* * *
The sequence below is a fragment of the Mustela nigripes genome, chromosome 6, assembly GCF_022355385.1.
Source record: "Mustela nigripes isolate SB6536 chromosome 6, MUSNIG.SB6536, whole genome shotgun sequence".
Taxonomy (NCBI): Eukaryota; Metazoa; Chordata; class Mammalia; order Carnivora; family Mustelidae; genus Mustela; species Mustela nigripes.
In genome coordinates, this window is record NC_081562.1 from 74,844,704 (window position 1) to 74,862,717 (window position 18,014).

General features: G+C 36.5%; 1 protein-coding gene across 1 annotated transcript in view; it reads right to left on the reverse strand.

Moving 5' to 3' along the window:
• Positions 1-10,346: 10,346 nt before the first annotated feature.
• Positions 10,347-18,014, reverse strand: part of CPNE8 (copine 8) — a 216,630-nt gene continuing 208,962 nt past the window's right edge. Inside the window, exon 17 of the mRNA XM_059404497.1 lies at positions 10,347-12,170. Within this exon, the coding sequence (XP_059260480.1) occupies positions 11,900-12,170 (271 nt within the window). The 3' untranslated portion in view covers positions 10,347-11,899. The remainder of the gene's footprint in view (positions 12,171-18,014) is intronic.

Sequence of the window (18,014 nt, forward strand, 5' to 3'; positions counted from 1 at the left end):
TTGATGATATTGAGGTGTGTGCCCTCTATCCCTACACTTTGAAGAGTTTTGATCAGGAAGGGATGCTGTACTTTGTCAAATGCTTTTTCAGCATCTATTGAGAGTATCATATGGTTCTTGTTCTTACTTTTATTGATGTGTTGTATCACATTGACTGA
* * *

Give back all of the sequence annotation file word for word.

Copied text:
The sequence below is a fragment of the Mustela nigripes genome, chromosome 6, assembly GCF_022355385.1.
Source record: "Mustela nigripes isolate SB6536 chromosome 6, MUSNIG.SB6536, whole genome shotgun sequence".
Taxonomy (NCBI): Eukaryota; Metazoa; Chordata; class Mammalia; order Carnivora; family Mustelidae; genus Mustela; species Mustela nigripes.
In genome coordinates, this window is record NC_081562.1 from 74,844,704 (window position 1) to 74,862,717 (window position 18,014).

General features: G+C 36.5%; 1 protein-coding gene across 1 annotated transcript in view; it reads right to left on the reverse strand.

Moving 5' to 3' along the window:
• Positions 1-10,346: 10,346 nt before the first annotated feature.
• Positions 10,347-18,014, reverse strand: part of CPNE8 (copine 8) — a 216,630-nt gene continuing 208,962 nt past the window's right edge. Inside the window, exon 17 of the mRNA XM_059404497.1 lies at positions 10,347-12,170. Within this exon, the coding sequence (XP_059260480.1) occupies positions 11,900-12,170 (271 nt within the window). The 3' untranslated portion in view covers positions 10,347-11,899. The remainder of the gene's footprint in view (positions 12,171-18,014) is intronic.

Sequence of the window (18,014 nt, forward strand, 5' to 3'; positions counted from 1 at the left end):
TTGATGATATTGAGGTGTGTGCCCTCTATCCCTACACTTTGAAGAGTTTTGATCAGGAAGGGATGCTGTACTTTGTCAAATGCTTTTTCAGCATCTATTGAGAGTATCATATGGTTCTTGTTCTTACTTTTATTGATGTGTTGTATCACATTGACTGA